The impacts of the demand for woody biomass for power and heat on climate and forests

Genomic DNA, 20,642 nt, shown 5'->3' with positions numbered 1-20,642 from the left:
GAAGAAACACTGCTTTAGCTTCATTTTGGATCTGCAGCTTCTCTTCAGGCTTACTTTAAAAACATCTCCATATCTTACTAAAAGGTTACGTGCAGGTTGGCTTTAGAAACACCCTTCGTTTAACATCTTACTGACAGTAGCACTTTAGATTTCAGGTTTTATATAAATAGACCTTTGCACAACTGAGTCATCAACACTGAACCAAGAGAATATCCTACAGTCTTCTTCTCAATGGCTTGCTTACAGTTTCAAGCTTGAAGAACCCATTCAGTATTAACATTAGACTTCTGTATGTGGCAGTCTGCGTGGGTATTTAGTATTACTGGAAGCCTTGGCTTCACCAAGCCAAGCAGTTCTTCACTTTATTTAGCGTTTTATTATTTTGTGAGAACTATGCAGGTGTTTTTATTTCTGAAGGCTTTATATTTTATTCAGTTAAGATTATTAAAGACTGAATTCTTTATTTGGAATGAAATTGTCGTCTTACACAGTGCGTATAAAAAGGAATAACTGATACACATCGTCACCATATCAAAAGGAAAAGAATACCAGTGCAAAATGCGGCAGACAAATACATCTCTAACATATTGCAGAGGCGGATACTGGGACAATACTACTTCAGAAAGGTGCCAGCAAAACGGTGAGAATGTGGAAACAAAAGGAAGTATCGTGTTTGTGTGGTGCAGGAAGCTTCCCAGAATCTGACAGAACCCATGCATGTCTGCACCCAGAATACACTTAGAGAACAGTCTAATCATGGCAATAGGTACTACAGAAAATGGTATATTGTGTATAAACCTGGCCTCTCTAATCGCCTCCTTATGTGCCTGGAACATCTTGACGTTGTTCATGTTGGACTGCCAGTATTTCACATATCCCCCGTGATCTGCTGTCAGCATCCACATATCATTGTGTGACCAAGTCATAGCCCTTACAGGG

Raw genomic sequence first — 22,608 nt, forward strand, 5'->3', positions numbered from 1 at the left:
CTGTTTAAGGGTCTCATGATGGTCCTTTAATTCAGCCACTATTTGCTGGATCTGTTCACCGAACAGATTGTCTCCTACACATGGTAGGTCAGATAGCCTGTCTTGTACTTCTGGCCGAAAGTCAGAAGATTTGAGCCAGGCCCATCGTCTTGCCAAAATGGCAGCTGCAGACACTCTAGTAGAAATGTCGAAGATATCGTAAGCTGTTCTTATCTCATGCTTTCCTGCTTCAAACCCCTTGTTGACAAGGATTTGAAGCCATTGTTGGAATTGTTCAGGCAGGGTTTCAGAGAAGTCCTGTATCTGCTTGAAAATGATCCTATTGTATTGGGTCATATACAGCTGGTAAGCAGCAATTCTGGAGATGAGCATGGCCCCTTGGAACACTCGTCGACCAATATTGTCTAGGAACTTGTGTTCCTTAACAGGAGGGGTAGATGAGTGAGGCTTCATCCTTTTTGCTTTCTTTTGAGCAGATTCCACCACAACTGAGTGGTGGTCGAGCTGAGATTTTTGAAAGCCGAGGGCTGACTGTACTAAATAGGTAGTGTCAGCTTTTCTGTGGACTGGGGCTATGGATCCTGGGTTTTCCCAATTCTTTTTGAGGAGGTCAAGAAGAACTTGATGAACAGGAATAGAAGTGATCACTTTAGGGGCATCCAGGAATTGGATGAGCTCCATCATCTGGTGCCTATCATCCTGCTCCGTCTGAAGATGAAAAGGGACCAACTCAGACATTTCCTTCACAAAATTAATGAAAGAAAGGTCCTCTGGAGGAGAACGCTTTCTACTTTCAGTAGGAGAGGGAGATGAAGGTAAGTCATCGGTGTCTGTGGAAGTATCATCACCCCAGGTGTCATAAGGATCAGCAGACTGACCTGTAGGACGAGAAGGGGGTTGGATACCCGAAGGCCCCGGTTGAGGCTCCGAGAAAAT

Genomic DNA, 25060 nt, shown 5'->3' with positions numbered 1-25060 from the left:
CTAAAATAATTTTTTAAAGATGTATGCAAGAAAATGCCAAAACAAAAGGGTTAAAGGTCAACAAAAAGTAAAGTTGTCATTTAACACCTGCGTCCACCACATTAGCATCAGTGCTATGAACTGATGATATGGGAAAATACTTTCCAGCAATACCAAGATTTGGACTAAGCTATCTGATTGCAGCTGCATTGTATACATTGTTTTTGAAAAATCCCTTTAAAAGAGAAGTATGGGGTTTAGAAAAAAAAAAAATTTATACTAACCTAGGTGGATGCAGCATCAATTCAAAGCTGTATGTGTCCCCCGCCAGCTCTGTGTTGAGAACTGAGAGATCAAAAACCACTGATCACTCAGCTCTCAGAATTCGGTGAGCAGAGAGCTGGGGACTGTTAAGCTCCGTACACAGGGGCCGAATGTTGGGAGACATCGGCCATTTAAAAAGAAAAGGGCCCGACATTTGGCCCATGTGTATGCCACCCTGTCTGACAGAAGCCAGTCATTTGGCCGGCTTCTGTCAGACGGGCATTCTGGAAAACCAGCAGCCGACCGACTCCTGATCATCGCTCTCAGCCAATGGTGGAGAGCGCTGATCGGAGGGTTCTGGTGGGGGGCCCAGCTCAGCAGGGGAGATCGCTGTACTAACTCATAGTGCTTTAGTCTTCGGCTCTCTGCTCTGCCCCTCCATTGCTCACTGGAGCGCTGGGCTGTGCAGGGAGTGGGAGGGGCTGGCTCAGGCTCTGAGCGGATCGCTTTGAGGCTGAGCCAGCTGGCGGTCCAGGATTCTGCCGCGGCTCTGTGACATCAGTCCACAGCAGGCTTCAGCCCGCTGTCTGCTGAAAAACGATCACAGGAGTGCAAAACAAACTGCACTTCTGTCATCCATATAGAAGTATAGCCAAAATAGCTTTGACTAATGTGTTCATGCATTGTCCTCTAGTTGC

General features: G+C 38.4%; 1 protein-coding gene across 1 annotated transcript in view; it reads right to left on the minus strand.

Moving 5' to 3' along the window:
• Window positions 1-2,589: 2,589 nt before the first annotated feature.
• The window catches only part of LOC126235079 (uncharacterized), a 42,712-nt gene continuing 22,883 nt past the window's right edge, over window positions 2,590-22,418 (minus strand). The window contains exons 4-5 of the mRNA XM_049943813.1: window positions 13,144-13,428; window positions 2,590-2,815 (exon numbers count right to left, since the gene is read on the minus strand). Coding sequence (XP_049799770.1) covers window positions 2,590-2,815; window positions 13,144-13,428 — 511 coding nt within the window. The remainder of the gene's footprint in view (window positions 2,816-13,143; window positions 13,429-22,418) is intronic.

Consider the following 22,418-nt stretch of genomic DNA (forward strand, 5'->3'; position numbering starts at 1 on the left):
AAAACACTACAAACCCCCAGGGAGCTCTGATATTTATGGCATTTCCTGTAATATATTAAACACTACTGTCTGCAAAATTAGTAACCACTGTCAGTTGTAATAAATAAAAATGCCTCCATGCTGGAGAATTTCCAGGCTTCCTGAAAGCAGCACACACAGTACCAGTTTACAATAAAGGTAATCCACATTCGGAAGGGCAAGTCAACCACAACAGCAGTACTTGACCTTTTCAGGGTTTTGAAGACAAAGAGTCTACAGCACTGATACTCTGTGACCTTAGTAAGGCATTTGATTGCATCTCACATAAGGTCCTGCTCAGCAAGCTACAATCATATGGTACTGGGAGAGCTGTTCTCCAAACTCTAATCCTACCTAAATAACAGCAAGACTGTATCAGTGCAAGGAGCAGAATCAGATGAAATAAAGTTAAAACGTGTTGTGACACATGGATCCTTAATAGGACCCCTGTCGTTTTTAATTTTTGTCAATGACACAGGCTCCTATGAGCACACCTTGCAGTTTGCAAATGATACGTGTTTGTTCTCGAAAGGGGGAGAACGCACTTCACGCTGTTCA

The use of wood for electricity generation and heat in modern (non-traditional) technologies has grown rapidly in recent years, and has the potential to continue to do so. For its supporters, it represents a relatively cheap and flexible way of supplying renewable energy, with benefits to the global climate and to forest industries. To its critics, it can release more greenhouse gas emissions into the atmosphere than the fossil fuels it replaces, and threatens the maintenance of natural forests and the biodiversity that depends on them. It is also steadily being undercut, in cost terms, by other renewable technologies. Just like the debate around transport biofuels a few years ago, this has become a highly contested subject with very few areas of consensus. This paper summarizes the conclusions of two Chatham House research papers: Woody Biomass for Power and Heat: Global Patterns of Demand and Supply reviews the recent and anticipated future growth of demand for wood for electricity generation and heat in modern technologies, and identifies the likely sources of supply, in recent years and in the future; Woody Biomass for Power and Heat: Impacts on the Global Climate provides an overview of the debate around the impact of wood energy on greenhouse gas emissions, and reaches conclusions for policymakers on the appropriate way forward.